View Full Version : I can't find info on these ammo crates anywhere.

March 3, 2013, 06:53 PM
I have been lurking around these forums for a long time, and have always found the information i need here, but I cannot find a single bit of information regarding these ammo crates i recently picked up. So, i decided to finally make an account and ask for some help. The ammo crates i found are marked as 20mm inert primer. I found a stamp with a date on the inside of one of the crates that says, "LEIRD LBR CO. L.&B. LITTLEROCK. ARK. SEPTEMBER 1944". I have searched all over the internet, but cannot for the life of me find any information on these. I will attach a link to an album of the ammo crates and other stuff i managed to get. If anyone can point me in the right direction, I would sure appreciate it. I'm running out of shed space and need to know if these are worth hanging on to or not.

Link for the pictures: http://imgur.com/a/CkHqE

March 4, 2013, 03:48 PM
Very nice, I like those. I especially like the one that opens up into a table. I hope someone can give you more info on them.

March 4, 2013, 06:12 PM
I also think that unit that folds out into a table is uber cool. My next thought though is when it is loaded up it must weigh a ton! Are there any wheels attached anywhere?
This has also got me to thinking about a gun cart with drawers and set up to fold out into a shooting bench. Now that might be a project!:cool:

March 4, 2013, 08:19 PM
The first picture looks like an officers field desk from the 40s... That might be worth hanging on too, collectors love stuff like that, especially if it belonged to a combat unit say in WWII.

The 20mm ammo crates looks like a Rifle Fired parachute flare commonly used in WWII, its a shoulder fired munition, from a rifle, probably the M1, dunno if it was for live ammo or training rounds or what cause i cant pull up the lot number W2-90-10001...

It looks like you also have some old foot lockers, Basic storage for any soldier during the 30s,40s,50, pretty much up until 90s, then the army started weeding them out. But not uncommon to see to this day...

As far as what you could get for them??? Im no expert, but i would say the only thing that might be worth anything if anything at all would be the Field Table, even then unless you knew who it belonged to, what they did, was it used during wartime, things like that always make the value increase...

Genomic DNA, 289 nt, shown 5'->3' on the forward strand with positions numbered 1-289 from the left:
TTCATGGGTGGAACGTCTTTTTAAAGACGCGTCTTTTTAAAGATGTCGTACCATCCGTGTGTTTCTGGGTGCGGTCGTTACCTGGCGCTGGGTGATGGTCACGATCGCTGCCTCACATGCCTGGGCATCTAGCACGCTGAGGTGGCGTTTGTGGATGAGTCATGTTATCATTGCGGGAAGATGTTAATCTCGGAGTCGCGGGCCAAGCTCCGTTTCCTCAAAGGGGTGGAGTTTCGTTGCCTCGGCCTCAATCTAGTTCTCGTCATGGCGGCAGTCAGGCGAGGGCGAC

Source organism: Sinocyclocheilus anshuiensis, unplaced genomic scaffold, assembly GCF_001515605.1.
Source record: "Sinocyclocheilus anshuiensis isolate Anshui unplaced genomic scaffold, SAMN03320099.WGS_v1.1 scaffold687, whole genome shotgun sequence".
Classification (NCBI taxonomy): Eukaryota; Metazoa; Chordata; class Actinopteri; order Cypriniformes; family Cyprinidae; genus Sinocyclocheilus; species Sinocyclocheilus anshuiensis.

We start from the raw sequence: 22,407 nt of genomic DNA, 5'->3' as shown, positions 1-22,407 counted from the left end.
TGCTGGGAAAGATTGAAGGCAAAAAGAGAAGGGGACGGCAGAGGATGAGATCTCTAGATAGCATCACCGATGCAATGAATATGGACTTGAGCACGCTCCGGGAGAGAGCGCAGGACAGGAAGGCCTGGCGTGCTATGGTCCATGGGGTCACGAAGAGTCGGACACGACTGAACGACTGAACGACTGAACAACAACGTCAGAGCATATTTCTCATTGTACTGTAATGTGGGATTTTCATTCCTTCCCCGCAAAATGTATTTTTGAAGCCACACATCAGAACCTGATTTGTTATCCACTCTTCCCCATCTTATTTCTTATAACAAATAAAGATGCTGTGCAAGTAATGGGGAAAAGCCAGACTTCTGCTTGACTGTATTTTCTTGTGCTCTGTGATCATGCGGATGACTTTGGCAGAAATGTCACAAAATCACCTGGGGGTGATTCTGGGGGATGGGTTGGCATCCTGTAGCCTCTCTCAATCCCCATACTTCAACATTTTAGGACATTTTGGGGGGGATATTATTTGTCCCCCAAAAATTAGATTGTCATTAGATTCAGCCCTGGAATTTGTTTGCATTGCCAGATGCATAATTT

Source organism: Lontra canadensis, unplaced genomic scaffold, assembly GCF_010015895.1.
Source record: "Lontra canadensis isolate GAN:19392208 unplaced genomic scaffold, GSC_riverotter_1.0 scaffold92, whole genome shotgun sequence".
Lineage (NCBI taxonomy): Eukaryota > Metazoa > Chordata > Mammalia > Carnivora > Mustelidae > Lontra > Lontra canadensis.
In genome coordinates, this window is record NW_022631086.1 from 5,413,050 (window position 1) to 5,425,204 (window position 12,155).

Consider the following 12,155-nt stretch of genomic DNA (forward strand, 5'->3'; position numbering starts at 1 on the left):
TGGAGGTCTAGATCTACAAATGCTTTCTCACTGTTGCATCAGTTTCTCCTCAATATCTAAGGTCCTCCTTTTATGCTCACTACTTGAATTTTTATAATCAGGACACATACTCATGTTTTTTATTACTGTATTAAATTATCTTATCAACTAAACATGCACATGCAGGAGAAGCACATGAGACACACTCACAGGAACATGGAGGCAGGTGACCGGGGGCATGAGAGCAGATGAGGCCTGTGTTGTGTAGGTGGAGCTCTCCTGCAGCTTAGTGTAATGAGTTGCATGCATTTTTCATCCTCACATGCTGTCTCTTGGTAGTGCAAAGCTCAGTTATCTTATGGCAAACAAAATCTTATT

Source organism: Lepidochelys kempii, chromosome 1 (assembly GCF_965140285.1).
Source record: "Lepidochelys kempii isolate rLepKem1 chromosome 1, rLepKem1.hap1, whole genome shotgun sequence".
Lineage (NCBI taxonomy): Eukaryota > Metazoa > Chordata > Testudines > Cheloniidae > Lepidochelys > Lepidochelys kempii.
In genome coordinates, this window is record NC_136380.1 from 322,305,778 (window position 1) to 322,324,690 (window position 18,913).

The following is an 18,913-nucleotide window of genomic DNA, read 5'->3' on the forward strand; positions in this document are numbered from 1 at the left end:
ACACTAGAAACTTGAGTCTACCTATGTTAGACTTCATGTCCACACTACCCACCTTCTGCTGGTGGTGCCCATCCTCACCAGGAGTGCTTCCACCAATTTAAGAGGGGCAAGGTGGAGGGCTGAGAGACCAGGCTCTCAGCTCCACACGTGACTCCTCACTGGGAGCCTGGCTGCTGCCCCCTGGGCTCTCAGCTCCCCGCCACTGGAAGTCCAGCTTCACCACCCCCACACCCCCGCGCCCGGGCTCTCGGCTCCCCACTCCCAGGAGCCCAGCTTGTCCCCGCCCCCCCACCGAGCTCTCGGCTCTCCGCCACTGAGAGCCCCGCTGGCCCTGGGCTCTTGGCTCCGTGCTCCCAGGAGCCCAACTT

Question tho, what does the White stencil on the top of the Field Desk Say, i cant read it from the picture?

Sorry i cant be of much help, but all cool stuff non the less...

March 5, 2013, 05:36 PM
The top pic is a Field Desk and we had them still when I was active in the 80's and I may have even seen them into the early 90s.

The 4th pic is an old foot locker, check for Jelly Donuts. Actually they got a lot of use carrying documents and office supplies in the field.

The Pic and a couple of the others are indeed an ammo crate but it's specifically for 20mm M21A1 ammo with "inert primers" stamped on one. Not sure why they would be inert as it's too small a shell to be adding primers later. Perhaps training ammo of some type. It's possible it's actually just empty brass or that these were stamped and used to transport components prior to final assembly.

March 6, 2013, 04:00 AM
Ring a ding we have a winner vegasSSG & lcpiper got it right.

Mike Irwin
March 6, 2013, 07:54 AM
"The 4th pic is an old foot locker, check for Jelly Donuts."


The ONLY thing I could think of would have been proximity fused rounds, but they didn't develop a 20mm proximity fuse during WW II. In fact, I don't think that they ever did, so that's out...

The field desk is NICE!

March 9, 2013, 01:05 AM
Leird Lumber Co was the company who made the wooden boxes. They were sent to the plant manufacturing the 20mm ammo where they were marked with the description, lot number, and other markings, and loaded. The markings on the crate indicate an inert training round, with inert primer, no powder charge, and an inert solid steel projectile. This cartridge was developed during WW II and I believe continued to be used up through Vietnam.